https://doi.org/10.1371/journal.pone.0019286.g003

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Figure 4. MCH effects on dizocilpine-induced PPI deficits in mice.

A. Effect of dizocilpine (0, 0.1, 0.3, 1 mg/kg) on PPI (**p<0.01 vs. VEH, one-way ANOVA, Dunnett's test; n = 5–13). Values represent average of % PPI upon three prepulse intensities ± SEM. B. PPI levels after MCH pretreatment (0, 1 nmole) in dizocilpine (0, 0.3 mg/kg)-treated mice (*p<0.05, **p<0.01, ***p<0.001 vs. VEH, two-way ANOVA with Bonferroni test; n = 8–12). Values represent mean % PPI ± SEM. C. Average of PPI value after MCH pretreatment on dizocilpine injections (**p<0.01 vs. VEH, nsp>0.05 vs VEH+DIZ0.3, one-way ANOVA with Bonferroni test; n = 8–12). Values represent average of % PPI from three prepulses ± SEM.

https://doi.org/10.1371/journal.pone.0019286.g004

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Figure 5. Apomorphine-induced stereotyped behaviors upon MCH injection.

A. Effect of MCH (0, 1 nmole) on apomorphine (0, 0.5, 0.75 mg/kg)-induced stereotyped behaviors in mice (***p<0.001 vs. VEH, two-way ANOVA with Bonferroni test; n = 5–10). B. Stereotypy counts in APO-UNSUS, wild type Wistar and APO-SUS rats after apomorphine (1.5 mg/kg) injections (*p<0.05 ***p<0.001 vs Wistar ###p<0.001 vs APO-UNSUS, one-way ANOVA with bonferroni's posttests; n = 10–15). C. Effect of MCH (10 nmole) and TPI 1361-17 (10 nmole) on apomorphine (1.5 mg/kg)-induced stereotyped behavior in APO-UNSUS rats (n = 10–13). D. Effect of MCH (10 nmole) and TPI 1361-17 (10 nmole) on apomorphine (1.5 mg/kg)-induced stereotyped behavior in APO-SUS rats (n = 11–13). Values (A–D) represent total stereotypy counts ± SEM.

https://doi.org/10.1371/journal.pone.0019286.g005

Results

Startle and PPI responses in mice subjected to MCH

MCH was tested for its effects on startle responses and PPI. Mice were injected with vehicle or MCH (1 nmole) and then subjected to sessions comprised of pulse-alone trials (p120) and prepulse+pulse trials (pp3p120, pp6p120, pp12p120). MCH had no effect on startle (Figure 1A). The inhibition of the startle response by the prepulse was measured and expressed as percent of PPI. PPI increased with increasing prepulse intensities (Figure 1B) and MCH had no effect on PPI levels (Figure 1B,C) when compared to the vehicle-injected group.

Role of the MCH system in modulating apomorphine-induced PPI deficit in mice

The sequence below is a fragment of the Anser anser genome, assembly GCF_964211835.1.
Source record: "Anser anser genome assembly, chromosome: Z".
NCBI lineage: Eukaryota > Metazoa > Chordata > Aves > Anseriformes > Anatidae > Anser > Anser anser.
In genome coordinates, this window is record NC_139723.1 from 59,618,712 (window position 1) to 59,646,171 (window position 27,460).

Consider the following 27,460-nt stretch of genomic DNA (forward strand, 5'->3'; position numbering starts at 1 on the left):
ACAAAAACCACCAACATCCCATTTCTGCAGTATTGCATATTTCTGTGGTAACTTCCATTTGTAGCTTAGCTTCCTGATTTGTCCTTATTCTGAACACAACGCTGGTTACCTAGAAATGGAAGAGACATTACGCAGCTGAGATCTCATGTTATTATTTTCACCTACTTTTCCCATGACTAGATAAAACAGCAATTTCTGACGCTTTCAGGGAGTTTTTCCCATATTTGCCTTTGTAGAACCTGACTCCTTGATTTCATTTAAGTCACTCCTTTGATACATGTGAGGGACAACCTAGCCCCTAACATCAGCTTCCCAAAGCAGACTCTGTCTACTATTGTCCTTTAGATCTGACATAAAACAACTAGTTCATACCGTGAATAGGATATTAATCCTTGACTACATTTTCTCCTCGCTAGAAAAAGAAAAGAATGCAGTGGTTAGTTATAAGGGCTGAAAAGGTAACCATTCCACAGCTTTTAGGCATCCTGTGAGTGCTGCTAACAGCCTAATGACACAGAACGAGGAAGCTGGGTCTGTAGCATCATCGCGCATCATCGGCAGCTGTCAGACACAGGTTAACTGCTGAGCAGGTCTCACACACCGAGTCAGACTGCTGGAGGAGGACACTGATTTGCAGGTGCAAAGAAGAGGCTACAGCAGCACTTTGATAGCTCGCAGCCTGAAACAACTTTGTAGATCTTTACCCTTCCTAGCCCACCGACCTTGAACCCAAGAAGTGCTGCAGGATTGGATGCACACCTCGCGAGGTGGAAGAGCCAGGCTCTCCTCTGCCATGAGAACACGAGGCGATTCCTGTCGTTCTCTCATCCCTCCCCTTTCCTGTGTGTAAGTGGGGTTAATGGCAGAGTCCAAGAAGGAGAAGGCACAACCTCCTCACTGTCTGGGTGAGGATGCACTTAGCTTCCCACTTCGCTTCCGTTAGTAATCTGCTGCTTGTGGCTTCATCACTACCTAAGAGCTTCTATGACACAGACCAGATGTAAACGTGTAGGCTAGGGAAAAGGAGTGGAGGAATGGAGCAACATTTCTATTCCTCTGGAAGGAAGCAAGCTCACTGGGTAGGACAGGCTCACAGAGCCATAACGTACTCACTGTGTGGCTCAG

Because we have shown that activation of the MCH system potentiates DA-induced cell firing and cocaine-induced hyperactivity [37], we investigated whether MCH affects apomorphine-induced PPI deficits. The mixed D1/D2 agonist, apomorphine disrupted PPI dose-dependently (Figure 2A) [50]. At first, an intermediate dose of apomorphine, 0.75 mg/kg, was chosen to test the effect of variable amounts of MCH. Vehicle or MCH (0.7 and 1 nmole) was injected prior to apomorphine injections. We found that MCH dose-dependently increases apomorphine-induced PPI deficits (F[2,32] = 13.54, p<0.0001; Figure 2B) as also shown as an average of the PPI values upon 3 prepulse intensities (F[2,32] = 13.54, p<0.0001; Figure 2D). The effect of MCH was inhibited by co-administration of a specific MCH1R antagonist, TPI 1361-17 (3 nmole) (p = 0.0378; Figure 2D), confirming that the MCH effects are MCH1R specific. Pretreatment by TPI 1361-17 alone did not affect the apomorphine-induced PPI disruption (Figure 2D). Apomorphine at higher doses (2.5 mg/kg) exerted an enhanced PPI deficit when compared to the 0.75 mg/kg dose which reached saturating effects (Figure 2A). At this dose, MCH could not further increase the PPI deficit (Figure 2C). This is further evidenced when the effects of MCH (1 nmole) were compounded as a function of apomorphine concentration. MCH decreased PPI level at lower apomorphine concentrations (F[2,23] = 6.65, p = 0.0053; Figure S1) but this response reaches a ceiling effect at high doses (Figure 2C).